Apparently The Guardian, a British newspaper, has decided that someone has to address our problem, + it might as well be them. One of the articles in this ongoing series addresses myths about plastic that many of us need cleared up, but no specific solutions have been given in many cases. Here are a few simple zero-waste solutions to the myths they highlighted:
1. "Your coffee cup probably isn't recyclable"
Solution: A reusable cup. Make coffee at home from bulk beans put in a cloth bag, bin or jar brought from home. Drink it in a cup at home or take it along in a reusable cup or thermos. Keep a reusable cup at work. Take a reusable cup to the coffee shop.
2. "Toothpaste tubes need special treatment" (+ Terracycle is not the solution)
Solution: A box of baking soda. Get your family on board by employing an intermediate step, if necessary.
3. "Don't be fooled by food containers" (most are not recyclable)
Solution: Farmers' market + some reusable bags + bins from home. Garden. Eat seasonally. Enjoy produce that can be bought without plastic. Use the bulk bins + containers from home. Carry a water bottle instead of buying bottled drinks. Buy products in returnable containers (like milk or kombucha in glass jugs).
4. "Yes, your recycling needs to be cleaned"
Solution: Make less of it + clean it at the end of the washing up with leftover, grey water.
5. "Plastic bags are a recycling plant's nightmare"
Solution: Reusable bags. But...if you end up with a frozen corn bag, for example, wash it out + put it in the special plastic bag recycling receptacle at the grocery store.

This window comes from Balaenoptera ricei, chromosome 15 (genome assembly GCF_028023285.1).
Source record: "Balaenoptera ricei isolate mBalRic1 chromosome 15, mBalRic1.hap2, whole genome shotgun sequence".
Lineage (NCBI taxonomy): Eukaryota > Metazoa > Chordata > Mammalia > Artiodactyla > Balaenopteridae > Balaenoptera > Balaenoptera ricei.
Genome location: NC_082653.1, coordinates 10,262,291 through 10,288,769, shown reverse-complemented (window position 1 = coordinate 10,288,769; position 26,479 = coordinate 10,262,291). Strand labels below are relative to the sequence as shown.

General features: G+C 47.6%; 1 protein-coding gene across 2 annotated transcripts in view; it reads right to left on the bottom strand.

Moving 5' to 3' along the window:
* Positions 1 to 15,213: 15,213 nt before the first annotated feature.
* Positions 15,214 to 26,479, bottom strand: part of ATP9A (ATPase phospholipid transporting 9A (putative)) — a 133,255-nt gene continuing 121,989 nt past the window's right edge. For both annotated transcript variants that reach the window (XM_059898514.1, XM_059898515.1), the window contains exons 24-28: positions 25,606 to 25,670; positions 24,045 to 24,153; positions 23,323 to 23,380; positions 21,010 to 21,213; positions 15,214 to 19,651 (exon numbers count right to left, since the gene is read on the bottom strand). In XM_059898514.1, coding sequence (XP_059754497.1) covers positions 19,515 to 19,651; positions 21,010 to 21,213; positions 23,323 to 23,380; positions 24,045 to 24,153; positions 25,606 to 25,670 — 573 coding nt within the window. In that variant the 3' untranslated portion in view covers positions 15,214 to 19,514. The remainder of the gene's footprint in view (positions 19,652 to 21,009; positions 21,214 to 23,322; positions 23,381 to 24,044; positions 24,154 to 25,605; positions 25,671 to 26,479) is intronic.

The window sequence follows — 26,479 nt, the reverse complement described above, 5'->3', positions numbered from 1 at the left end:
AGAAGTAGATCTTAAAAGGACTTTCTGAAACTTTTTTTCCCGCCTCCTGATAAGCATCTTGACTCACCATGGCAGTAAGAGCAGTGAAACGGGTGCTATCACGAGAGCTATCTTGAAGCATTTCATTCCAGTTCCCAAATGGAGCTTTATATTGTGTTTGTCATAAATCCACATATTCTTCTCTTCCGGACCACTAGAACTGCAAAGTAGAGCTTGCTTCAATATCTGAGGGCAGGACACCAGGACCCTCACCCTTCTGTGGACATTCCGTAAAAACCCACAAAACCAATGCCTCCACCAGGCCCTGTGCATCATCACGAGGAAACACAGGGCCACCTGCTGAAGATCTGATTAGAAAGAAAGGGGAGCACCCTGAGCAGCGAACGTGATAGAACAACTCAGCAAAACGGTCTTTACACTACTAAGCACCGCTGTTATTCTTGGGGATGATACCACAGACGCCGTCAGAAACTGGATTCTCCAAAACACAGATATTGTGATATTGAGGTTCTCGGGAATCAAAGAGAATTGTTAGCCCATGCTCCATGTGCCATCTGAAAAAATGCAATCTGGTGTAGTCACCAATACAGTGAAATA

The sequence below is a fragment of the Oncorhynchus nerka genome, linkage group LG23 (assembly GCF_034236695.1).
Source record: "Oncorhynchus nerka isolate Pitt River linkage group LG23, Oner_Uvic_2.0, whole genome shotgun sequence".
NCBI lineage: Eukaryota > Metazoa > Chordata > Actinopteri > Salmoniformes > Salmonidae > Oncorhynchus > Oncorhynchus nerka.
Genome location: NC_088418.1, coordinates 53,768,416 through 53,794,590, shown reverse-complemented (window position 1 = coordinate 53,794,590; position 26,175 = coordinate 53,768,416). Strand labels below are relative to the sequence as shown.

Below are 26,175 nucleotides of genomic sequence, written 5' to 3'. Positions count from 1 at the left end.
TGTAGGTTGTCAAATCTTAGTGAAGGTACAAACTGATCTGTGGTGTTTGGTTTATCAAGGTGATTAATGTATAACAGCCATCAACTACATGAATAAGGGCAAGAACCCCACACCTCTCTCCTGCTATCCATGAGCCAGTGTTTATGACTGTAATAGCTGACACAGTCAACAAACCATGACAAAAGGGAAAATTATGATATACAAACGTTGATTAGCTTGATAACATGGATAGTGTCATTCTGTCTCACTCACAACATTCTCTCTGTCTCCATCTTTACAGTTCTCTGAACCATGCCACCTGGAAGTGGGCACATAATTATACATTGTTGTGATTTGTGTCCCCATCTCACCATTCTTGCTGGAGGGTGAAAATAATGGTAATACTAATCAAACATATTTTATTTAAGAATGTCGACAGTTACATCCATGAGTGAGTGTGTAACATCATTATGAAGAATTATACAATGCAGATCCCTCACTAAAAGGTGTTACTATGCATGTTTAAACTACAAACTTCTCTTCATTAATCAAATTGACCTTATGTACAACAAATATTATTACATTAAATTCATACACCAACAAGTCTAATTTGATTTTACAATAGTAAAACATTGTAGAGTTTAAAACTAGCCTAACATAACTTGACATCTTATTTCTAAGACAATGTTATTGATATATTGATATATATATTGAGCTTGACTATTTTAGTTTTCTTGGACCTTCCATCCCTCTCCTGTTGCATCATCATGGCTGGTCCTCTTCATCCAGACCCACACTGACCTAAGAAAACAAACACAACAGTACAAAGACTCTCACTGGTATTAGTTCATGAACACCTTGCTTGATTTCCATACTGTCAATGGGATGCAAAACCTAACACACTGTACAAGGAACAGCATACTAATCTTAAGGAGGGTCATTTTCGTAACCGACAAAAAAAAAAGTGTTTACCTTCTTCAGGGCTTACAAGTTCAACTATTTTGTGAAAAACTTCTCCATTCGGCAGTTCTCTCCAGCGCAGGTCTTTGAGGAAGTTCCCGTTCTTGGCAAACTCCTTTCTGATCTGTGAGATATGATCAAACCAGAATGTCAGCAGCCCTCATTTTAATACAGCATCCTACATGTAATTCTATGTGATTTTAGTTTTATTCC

6. "Those little arrows? They don't mean anything" (three arrows in the shape of a triangle)
Solution: Skip the plastic.
7. "Plastic can't be recycled for ever" This is a really big one. According to this article, experts say that plastic can only really be recycled once or twice. Often it is recycled into polyester, which we now know sheds microfibers into the ocean + air.
Solution: Avoid as much plastic as possible.
The bottom line is that we just need to skip the plastic...and a little know-how helps. Disposable plastic, single-use plastic + polyester fabrics can be avoided with some increased awareness + habit shifts. We can choose natural materials instead of plastics in most other cases (toys, storage containers + other household items). In addition to our personal action, we can kindly share a better way with our friends + anyone who asks what we're up to with our "weird" actions at the grocery store, farmers' market, playground, school pick-up, barbecue, etc. We can also ask them to join us in asking our cities + regions + states + governments to ban single use plastics.